At 88 years old, Edith C. Bush has lived through decades when the daily chances of her, or other Black Americans, encountering some form of discrimination was as certain as the sun rising each day. America’s long gone legalized racial segregation, which bolstered the evil doctrine of white supremacy, was in place for much of Bush’s life.
The resulting overt and covert oppression of Black Americans was the norm in those days. Add to that race-based inequities, harassment, death threats, and unwarranted violence — sometimes lethal — aimed at many Black Americans.
Bush could have cloaked her heart in a shroud of hatred aimed at all white people. But she never did. Bush could have stopped loving America when it seemed like America did not love her back. But she never did.
Instead, Bush chose a path of harmony and unity among all people, in all parts of life. Bush continues to love America, plus its principles of freedom, democracy, and equality. And she cares deeply for those who protect and defend the United States and its interest.
Bush does all of this as an enthusiastic member of the American Legion Auxiliary, a community of volunteers serving veterans, military, and their families. She is a member of Unit 199 in West Palm Beach, Fla.
A retired elementary school teacher, Bush joined the Auxiliary in 1999. Her ALA membership eligibility is based on the military service of her brother, U.S. Navy veteran Alvin Edward Coleman.
Why are you enthusiastic about being an Auxiliary member?
I’m excited to be part of ALA because we are associated with organizations that can provide help for military people and their families. We work on making sure our veterans are taken care of, whether it’s picking up their medication when they can’t, making sure they have food, or whatever. We must help them because they did something for all of us: They served our country.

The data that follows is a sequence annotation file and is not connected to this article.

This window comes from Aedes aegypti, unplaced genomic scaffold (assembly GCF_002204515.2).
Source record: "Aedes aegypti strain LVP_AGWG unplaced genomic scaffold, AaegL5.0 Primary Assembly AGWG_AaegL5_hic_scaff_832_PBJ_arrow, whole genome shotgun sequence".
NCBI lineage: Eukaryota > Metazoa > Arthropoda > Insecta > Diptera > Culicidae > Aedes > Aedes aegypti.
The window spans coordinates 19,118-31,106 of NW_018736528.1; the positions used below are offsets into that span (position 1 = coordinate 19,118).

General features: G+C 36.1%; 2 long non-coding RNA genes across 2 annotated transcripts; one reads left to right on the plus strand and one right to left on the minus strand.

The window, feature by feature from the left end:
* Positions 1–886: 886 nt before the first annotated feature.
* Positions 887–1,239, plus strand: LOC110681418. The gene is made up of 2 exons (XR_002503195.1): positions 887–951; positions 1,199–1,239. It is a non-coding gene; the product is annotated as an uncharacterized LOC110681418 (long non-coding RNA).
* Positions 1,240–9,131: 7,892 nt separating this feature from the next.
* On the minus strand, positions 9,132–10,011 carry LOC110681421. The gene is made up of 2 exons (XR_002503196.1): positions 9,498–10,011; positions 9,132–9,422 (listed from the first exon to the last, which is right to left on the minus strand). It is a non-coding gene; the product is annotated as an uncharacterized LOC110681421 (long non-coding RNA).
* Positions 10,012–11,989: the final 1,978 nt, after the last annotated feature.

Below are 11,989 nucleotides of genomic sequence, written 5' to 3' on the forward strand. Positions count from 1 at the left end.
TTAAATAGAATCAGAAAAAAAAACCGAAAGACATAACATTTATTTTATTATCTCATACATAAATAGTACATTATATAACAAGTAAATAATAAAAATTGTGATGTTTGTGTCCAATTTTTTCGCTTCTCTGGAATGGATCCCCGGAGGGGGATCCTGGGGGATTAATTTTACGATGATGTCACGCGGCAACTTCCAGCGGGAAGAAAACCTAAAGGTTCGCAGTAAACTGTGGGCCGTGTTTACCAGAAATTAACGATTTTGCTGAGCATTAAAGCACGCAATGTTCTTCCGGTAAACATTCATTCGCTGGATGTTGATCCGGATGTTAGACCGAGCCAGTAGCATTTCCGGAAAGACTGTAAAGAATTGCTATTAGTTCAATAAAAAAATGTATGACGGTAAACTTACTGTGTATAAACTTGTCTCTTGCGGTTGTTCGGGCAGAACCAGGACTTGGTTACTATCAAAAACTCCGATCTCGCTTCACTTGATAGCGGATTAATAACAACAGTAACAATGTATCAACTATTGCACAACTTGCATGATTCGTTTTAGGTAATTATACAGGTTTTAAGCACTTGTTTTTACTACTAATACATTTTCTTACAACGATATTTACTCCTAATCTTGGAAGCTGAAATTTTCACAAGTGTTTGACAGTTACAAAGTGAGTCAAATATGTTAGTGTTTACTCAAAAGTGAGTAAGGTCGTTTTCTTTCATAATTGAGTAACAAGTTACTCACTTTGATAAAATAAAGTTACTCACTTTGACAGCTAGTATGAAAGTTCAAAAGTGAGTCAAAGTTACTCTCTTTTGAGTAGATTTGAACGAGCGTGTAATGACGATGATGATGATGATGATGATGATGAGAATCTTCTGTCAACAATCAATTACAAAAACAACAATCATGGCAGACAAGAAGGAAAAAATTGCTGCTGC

How can ALA members help others during the pandemic when we’re told to socially distance?
If you can’t visit nursing homes or places like that, ask around to see who knows someone who could use some cheering up. Reach out to them with a phone call or video chat. Talk to them or read them a poem or scripture. Sing them a song. Play some music. If you know you have some interests in common, use that commonality to bring cheer. These days, I know we can all use some cheering up. Especially our veterans.
The ALA unit you belong to had only Black Auxiliary members until about 20 years ago when a white woman who met ALA eligibility criteria joined. She is still a member there. How have things been going?
She feels so comfortable being with us. We feel comfortable with her. We value her. It’s like what Dr. Martin Luther King Jr. said: Judge a person not by the color of their skin, but by the content of their character.
What’s the biggest life lesson you’ve learned so far?
My life lesson is my life’s motto: With the help of God, I want to do all I can for as many people as I can, for as long as I can. I got that motto from a convention or something like that. I liked it so much that I adopted it as my mantra.
What is the best advice given to you?
The best advice I’ve ever received is from the motto of Bethune-Cookman University, my alma mater: “Enter to learn and depart to serve.” By serving others and making them happy, you can become happy yourself.
On a personal level, what have you gotten out of being an American Legion Auxiliary member?
I’m a three “F” person: faith, family, and friends. The ALA is where I get my feeling of faith, my relationship where we are almost like a family — and we’ve got these beautiful friendships among us.
This article was originally published in the February 2021 Auxiliary magazine.